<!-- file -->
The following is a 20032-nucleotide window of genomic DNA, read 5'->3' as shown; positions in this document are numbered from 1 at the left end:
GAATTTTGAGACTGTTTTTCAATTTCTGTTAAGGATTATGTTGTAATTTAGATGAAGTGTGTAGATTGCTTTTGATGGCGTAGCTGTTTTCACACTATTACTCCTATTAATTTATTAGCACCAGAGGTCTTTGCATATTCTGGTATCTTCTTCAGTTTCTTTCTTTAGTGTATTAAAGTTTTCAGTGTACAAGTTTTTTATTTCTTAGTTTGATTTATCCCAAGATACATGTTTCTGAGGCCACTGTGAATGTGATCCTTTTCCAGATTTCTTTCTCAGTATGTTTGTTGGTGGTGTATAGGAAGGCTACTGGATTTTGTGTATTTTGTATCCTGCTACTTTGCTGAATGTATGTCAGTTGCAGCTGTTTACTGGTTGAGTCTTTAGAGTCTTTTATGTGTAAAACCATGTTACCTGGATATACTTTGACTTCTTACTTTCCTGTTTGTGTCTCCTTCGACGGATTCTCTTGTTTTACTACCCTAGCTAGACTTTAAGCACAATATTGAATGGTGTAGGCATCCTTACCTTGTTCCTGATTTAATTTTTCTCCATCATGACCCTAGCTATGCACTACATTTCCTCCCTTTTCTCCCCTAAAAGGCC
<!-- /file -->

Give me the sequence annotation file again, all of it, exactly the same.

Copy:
The following is a 20032-nucleotide window of genomic DNA, read 5'->3' as shown; positions in this document are numbered from 1 at the left end:
GAATTTTGAGACTGTTTTTCAATTTCTGTTAAGGATTATGTTGTAATTTAGATGAAGTGTGTAGATTGCTTTTGATGGCGTAGCTGTTTTCACACTATTACTCCTATTAATTTATTAGCACCAGAGGTCTTTGCATATTCTGGTATCTTCTTCAGTTTCTTTCTTTAGTGTATTAAAGTTTTCAGTGTACAAGTTTTTTATTTCTTAGTTTGATTTATCCCAAGATACATGTTTCTGAGGCCACTGTGAATGTGATCCTTTTCCAGATTTCTTTCTCAGTATGTTTGTTGGTGGTGTATAGGAAGGCTACTGGATTTTGTGTATTTTGTATCCTGCTACTTTGCTGAATGTATGTCAGTTGCAGCTGTTTACTGGTTGAGTCTTTAGAGTCTTTTATGTGTAAAACCATGTTACCTGGATATACTTTGACTTCTTACTTTCCTGTTTGTGTCTCCTTCGACGGATTCTCTTGTTTTACTACCCTAGCTAGACTTTAAGCACAATATTGAATGGTGTAGGCATCCTTACCTTGTTCCTGATTTAATTTTTCTCCATCATGACCCTAGCTATGCACTACATTTCCTCCCTTTTCTCCCCTAAAAGGCC